Our current national security dilemma may have been influenced by the fact that we imposed a model from elsewhere that's not appropriate to our circumstances. Our national security arrangements were an attempt to de-politicise our police force. The view was to have a JCF that could stand on its own operationally without undue influence from the political directorate. However, corruption had already entered, so we never had in Jamaica a truly professional, well-staffed, and equipped police force that was capable of standing on its own and which could therefore be given autonomy in its approaches and operations. Going forward, we have to revisit these arrangements and be careful to ensure that proposed solutions fit the reality of our conditions at any given time.

A bipartisan solution

A bipartisan approach is not a solution to our crime problem. We do need bipartisan commitment to the process to effectively deal with the problem. Just like I have often said that the police cannot solve the crime problem, as they are a major part of the problem too; so too both political parties cannot do so — tribal division, garrisons and donmanship were created by the parties and are maintained directly or indirectly, tacitly or explicitly, by them.

Admittedly, the political parties and the police have absolutely vital roles to play and have to be a part of the solution, but by themselves or together they cannot. They have not for 40 years. On what basis do we think they can now?

Until both renew themselves with a completely different and opposite outlook to what currently obtains, they are incapable of making a serious dent in the crime problem as political parties.

The Government can, however, make a dent in crime if they utilise their full governmental authority and act on the stated commitment of the new-era prime minister to change the way we do things and to create a new Jamaica. The prime minister must begin to face the reality that the Government needs help, and it is time he invites and empowers help external to his ruling party. These must be people that the prime minister and his Government can trust and who are able to bring balance and objectivity to get the job done.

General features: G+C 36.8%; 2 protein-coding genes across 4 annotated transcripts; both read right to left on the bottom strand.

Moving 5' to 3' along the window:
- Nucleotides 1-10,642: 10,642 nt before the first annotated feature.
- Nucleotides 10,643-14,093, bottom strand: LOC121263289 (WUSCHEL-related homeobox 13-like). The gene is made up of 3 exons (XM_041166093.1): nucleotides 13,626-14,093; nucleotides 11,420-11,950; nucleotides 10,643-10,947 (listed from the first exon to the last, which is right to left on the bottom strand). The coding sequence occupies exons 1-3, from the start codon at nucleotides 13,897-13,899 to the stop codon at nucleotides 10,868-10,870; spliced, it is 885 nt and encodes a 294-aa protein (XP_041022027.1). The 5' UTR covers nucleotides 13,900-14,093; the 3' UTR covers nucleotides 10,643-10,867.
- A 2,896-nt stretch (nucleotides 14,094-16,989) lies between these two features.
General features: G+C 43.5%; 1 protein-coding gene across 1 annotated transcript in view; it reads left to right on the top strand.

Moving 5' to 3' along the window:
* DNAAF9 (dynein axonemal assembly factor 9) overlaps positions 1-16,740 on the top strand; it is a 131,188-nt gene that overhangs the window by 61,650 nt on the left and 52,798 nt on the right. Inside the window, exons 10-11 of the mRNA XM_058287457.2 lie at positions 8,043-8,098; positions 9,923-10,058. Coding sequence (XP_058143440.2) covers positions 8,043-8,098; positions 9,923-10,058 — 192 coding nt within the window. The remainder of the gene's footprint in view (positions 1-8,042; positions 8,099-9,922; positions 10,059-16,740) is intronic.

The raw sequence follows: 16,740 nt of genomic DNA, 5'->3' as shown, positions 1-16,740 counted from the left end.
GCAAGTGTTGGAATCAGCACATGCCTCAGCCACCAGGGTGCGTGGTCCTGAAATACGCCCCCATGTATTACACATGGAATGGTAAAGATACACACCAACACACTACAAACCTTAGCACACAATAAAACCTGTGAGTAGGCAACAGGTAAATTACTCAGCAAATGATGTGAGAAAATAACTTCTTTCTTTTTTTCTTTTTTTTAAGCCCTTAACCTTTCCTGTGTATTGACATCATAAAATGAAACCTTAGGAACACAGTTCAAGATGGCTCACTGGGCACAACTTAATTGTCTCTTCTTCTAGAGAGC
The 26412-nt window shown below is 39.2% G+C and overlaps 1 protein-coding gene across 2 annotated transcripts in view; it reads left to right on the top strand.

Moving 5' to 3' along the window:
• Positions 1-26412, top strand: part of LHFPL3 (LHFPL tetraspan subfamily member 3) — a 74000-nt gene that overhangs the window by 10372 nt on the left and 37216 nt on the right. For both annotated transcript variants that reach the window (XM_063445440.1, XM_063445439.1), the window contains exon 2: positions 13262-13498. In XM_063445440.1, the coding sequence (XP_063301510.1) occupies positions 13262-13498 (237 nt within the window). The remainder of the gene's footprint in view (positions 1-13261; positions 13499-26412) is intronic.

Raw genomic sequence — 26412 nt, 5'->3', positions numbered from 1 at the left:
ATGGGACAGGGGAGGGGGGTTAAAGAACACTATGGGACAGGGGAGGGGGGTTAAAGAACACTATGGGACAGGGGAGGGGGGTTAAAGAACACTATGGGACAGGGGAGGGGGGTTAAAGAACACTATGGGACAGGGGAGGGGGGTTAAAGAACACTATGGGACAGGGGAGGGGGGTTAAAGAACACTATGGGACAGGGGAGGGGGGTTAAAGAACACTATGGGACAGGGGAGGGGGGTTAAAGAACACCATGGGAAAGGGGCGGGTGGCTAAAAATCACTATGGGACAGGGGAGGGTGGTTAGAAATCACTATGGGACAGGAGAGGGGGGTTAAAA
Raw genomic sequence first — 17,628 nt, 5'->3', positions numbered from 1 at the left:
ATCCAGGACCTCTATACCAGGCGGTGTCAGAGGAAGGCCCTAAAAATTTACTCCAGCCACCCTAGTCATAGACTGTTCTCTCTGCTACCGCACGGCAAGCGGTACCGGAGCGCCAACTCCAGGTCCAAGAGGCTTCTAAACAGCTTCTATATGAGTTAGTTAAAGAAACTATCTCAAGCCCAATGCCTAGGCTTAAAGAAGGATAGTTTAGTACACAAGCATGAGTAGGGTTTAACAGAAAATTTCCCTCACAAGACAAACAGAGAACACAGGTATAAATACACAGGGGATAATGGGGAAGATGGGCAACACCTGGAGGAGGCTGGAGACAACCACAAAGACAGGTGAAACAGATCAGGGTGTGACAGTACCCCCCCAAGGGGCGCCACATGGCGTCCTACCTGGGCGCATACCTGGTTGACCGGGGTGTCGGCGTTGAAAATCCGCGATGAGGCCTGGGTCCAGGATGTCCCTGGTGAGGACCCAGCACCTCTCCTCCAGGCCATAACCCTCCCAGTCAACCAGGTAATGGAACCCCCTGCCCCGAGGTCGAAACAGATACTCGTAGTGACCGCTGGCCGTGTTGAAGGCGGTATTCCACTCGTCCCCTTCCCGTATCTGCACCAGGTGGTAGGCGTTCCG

These issues discussed are so important that we cannot afford to miss them again in 2018. If we look in the wrong places for solutions, make the wrong choices, and continue to do what has failed, our expectations will not be realised.

I suggest an amnesty period for everyone to clean up their acts, including the police, public servants and politicians. Admittedly, we have permitted a lot of things over an extended period. It could therefore be perceived as unjust to instantly start punishing what we have allowed to become a culture. So an amnesty ought to be allowed to allow those caught up in the culture of crime an opportunity to stop doing the evil and unrighteous actions that they had been doing. This is not just for the 'little man' but for the 'big man' too!

Then at the end of the amnesty and education campaign the full weight of the law must descend; using every tool, system, and method to detect and prosecute all culprits across the board. This approach must be firm, fair, and consistent in application. Citizens must believe that consequences will be sure, impartial and swift.

I am reminded of a biblical text recorded in Micah 6: 8, “He has shown you, O man, what is good and what the Lord requires of you. But to do justly, and to love mercy, and to walk humbly with your God?” This was a prophetic warning about 2,500 years ago to a country that was allowing its systems and citizens to dabble in unrighteous and criminal activities. Some 2,500 years later, it may be a clarion call to us. Will we heed it or ignore it to our peril?

Rev Al Miller is pastor of Fellowship Tabernacle. Send comments to the Observer or